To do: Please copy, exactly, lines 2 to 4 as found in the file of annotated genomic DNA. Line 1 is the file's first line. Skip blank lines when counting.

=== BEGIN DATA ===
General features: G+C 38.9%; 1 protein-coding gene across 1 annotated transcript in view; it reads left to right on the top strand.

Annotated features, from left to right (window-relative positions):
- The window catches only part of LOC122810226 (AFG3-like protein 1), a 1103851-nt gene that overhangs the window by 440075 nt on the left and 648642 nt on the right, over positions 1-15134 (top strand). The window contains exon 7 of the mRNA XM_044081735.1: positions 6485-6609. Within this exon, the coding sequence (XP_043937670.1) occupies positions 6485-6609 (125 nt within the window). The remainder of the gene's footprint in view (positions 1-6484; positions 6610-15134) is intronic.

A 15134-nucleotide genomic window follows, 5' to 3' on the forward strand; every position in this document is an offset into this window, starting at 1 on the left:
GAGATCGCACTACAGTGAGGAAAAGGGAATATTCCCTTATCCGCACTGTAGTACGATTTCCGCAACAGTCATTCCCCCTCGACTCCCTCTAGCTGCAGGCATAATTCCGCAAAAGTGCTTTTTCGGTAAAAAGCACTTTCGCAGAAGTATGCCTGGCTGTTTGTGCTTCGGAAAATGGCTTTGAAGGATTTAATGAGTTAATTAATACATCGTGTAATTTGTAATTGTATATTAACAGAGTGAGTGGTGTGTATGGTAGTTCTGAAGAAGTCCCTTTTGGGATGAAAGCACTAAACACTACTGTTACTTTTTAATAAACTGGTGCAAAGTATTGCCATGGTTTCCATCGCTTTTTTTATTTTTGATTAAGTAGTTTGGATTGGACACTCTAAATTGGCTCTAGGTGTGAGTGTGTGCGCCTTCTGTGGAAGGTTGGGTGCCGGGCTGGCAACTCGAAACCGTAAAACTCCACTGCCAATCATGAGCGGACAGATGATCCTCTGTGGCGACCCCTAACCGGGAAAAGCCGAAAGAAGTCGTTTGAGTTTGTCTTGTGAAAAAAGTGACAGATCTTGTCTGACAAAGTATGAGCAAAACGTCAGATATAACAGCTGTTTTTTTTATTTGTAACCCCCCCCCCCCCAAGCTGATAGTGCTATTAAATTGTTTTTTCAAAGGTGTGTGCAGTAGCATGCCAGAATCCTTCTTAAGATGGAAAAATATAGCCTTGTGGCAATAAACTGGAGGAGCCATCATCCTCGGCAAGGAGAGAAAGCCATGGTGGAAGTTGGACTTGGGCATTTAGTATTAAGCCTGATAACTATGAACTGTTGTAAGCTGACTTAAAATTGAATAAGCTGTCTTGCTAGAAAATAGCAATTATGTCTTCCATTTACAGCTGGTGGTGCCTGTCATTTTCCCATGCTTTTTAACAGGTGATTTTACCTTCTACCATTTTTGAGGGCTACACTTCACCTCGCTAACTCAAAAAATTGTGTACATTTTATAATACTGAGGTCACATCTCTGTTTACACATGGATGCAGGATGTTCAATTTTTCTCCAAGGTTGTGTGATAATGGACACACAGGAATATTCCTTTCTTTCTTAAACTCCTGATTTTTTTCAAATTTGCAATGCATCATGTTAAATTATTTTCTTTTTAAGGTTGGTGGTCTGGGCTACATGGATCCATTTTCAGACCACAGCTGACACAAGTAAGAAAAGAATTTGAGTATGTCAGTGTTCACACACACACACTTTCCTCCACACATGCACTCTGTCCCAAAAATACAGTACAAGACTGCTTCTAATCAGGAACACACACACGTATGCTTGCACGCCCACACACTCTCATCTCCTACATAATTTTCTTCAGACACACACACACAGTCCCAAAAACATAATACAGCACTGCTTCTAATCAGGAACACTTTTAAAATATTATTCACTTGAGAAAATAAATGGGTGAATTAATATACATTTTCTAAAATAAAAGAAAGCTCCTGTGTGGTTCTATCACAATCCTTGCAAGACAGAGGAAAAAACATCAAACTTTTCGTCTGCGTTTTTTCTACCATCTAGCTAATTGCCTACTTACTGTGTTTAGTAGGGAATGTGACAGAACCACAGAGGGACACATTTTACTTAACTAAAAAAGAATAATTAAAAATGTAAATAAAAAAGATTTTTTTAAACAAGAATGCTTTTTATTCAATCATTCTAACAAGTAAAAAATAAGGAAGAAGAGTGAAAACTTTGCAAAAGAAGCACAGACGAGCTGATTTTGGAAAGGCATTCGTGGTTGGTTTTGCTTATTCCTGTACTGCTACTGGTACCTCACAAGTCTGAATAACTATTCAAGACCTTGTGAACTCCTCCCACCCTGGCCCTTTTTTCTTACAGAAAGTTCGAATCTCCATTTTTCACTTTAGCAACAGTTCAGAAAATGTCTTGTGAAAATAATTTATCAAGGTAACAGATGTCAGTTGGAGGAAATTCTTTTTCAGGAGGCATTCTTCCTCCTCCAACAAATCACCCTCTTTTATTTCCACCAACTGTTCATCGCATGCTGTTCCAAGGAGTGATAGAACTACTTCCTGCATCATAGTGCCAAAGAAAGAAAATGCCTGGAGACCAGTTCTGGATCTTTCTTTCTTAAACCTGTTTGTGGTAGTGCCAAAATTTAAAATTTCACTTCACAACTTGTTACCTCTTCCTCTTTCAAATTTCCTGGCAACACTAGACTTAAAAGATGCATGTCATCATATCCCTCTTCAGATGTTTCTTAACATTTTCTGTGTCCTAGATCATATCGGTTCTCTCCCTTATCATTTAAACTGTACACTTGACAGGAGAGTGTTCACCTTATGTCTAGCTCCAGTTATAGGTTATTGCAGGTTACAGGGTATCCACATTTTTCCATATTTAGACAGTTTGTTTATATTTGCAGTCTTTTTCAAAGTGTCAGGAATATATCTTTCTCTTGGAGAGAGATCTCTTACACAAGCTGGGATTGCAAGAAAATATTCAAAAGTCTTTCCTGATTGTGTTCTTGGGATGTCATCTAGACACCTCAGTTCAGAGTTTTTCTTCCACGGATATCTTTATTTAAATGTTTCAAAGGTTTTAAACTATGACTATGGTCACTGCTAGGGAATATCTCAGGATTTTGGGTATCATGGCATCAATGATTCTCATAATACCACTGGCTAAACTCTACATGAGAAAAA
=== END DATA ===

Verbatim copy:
Annotated features, from left to right (window-relative positions):
- The window catches only part of LOC122810226 (AFG3-like protein 1), a 1103851-nt gene that overhangs the window by 440075 nt on the left and 648642 nt on the right, over positions 1-15134 (top strand). The window contains exon 7 of the mRNA XM_044081735.1: positions 6485-6609. Within this exon, the coding sequence (XP_043937670.1) occupies positions 6485-6609 (125 nt within the window). The remainder of the gene's footprint in view (positions 1-6484; positions 6610-15134) is intronic.

A 15134-nucleotide genomic window follows, 5' to 3' on the forward strand; every position in this document is an offset into this window, starting at 1 on the left: